Sunday, September 18, 2016

"Problems I Eperience Atttending Mass" by Tony Flannery, Priest and Writer





"After forty years of being on the altar celebrating Mass, I have now had four years of attending Mass, like any ordinary believer. It has been an experience not without its difficulties. Often I find myself as if I was standing outside the event, as a spectator, and not really being part of what is going on. I know that is not the way a person should participate at Mass, but it can be a struggle for me to get involved. There are a number of reasons for this. I will attempt to outline some of my difficulties.
The first, and maybe the most significant reason has to do with the new translation that is used by most priests. I was involved in the ACP campaign to get the Irish bishops to refuse to allow this dreadful translation into Ireland, and in the process I learned a lot about how it came to be imposed on us by the Vatican, and the people involved in this imposition. To put it mildly, deepening people’s faith, or helping them to celebrate Mass more meaningfully, we’re not the considerations that provoked the change. The official line is that they were, and maybe some of the people involved really believe that. But it is clear to me that the real motives were much less worthy. The new translation was part of a whole movement, particularly during the pontificate of Benedict, to bring the church back to the past, to a time when the Mass was celebrated in Latin. They knew they wouldn’t get away with re-introducing the Latin, so they saw this translation, a Latinised version of English, as a first step. They were also well aware that what they were doing would not be popular with the general Mass-going public, so they imposed it from on high by the force of their own authority. And we have such a supine body of bishops that there was no effort made to resist.
So, when the Mass begins with the greeting from the priest, there seem to be always a few people who very loudly respond: “And with your spirit”, I already begin to feel alienated. It is such a ridiculous response, compared to the simple “And also with you”. The opening prayer often causes problems for the celebrant, with its convoluted english, so it rarely adds anything to the prayerfulness of the event.
When we get to the consecration, and if my attention is still on what is happening and my mind hasn’t drifted away, I face my greatest challenge. Will the priest say the Lord’s blood is shed for “all” or for “many”. Thankfully, a good number of priests still insist on “all”, but when “many” is said I have to resist the urge to walk out. If the Lord’s blood is not shed for all, but only for some, be it few or many, what is the point of it? Who are these “many”, and, more importantly, who are the excluded ones? Which do I belong to? Which do I want to belong to?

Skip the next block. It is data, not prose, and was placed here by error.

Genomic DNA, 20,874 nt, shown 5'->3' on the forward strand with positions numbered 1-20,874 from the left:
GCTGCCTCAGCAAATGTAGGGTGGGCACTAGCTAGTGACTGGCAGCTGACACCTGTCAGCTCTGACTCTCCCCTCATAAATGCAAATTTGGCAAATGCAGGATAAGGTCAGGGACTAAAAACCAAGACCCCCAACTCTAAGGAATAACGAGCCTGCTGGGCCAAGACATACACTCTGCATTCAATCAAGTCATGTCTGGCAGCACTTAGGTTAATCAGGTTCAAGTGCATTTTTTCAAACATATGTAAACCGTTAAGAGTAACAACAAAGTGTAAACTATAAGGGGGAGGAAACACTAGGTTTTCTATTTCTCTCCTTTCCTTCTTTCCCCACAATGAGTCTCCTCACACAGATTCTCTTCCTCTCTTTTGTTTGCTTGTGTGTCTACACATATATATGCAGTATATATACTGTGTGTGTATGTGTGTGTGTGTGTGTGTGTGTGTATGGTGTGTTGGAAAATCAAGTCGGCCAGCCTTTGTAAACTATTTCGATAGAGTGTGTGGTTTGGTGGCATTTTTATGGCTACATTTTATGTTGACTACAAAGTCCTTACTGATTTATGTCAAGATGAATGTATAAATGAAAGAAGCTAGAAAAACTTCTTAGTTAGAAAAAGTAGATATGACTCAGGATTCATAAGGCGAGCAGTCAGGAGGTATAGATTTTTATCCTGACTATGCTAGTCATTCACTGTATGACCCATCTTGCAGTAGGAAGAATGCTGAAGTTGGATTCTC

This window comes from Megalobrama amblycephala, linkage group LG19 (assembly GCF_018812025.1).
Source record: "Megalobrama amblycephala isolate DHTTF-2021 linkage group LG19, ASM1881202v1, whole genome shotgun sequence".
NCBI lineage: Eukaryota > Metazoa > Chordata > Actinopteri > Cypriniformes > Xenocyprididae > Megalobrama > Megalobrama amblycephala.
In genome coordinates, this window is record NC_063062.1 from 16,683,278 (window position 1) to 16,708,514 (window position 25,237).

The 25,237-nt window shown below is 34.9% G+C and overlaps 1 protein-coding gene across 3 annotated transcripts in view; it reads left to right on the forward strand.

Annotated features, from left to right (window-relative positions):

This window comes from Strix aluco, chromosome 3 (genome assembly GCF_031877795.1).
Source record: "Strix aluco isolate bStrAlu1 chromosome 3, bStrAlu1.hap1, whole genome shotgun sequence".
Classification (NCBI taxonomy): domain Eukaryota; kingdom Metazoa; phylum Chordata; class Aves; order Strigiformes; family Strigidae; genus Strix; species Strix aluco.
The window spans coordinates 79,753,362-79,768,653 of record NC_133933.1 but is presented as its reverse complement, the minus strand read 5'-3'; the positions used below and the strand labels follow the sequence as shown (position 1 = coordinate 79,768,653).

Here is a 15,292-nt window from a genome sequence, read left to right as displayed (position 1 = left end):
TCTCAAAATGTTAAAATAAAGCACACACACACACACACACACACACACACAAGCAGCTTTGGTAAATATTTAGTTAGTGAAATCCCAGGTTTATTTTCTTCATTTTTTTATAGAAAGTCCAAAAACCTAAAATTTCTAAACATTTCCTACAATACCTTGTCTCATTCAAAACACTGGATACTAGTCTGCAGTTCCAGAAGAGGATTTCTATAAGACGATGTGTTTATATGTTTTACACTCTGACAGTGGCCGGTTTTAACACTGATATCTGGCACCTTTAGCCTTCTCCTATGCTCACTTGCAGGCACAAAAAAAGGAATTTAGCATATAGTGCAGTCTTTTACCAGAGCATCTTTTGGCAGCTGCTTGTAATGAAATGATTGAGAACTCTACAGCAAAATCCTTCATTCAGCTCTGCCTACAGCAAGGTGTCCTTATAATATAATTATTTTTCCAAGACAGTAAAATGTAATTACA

By this stage we are coming up to communion time, and we are asked to recite with the priest the prayer before we receive: “Lord, I am not worthy………” I don’t mind the re-introduction to the ‘roof’ bit, since it is biblical, but the last part has me in a tangle again. We used to say “I will be healed”, but now we are asked to say “my soul will be healed”. This is introducing the old dichotomy between soul and body, which has caused to much trouble in Catholic teaching down through the centuries. It implies two separate entities, one important (the soul), and the other (the body) not worth praying for.
The whole experience highlights yet again for me the dreadful damage that is being done to the faith by the authoritarian structures of the Church, so I often end up by asking myself again why do I belong to it at all.
Happily, this does not happen to me every time I attend Mass. But when it does I come out of the church feeling anything but spiritually refreshed!
http://www.tonyflannery.com/problems-i-experience-attending-mass/

Bridget Mary's Response:

Tony Flannery is an inspiration to me and to many Catholics in Ireland, in the U.S. and beyond.

I am grateful that women priests are bringing a new model of liturgical celebration that is inclusive to our church. We celebrate eucharistic liturgies with dialogue homilies and full participation of the community in praying the Eucharistic Prayer, specifically the words of institution. The assembly shares the Body of Christ blessed, broken and given in the sacred meal and in our lives. It is good not to have to deal with the issues that Tony mentions in his article below.

Bridget Mary Meehan ARCWP,www.arcwp.org


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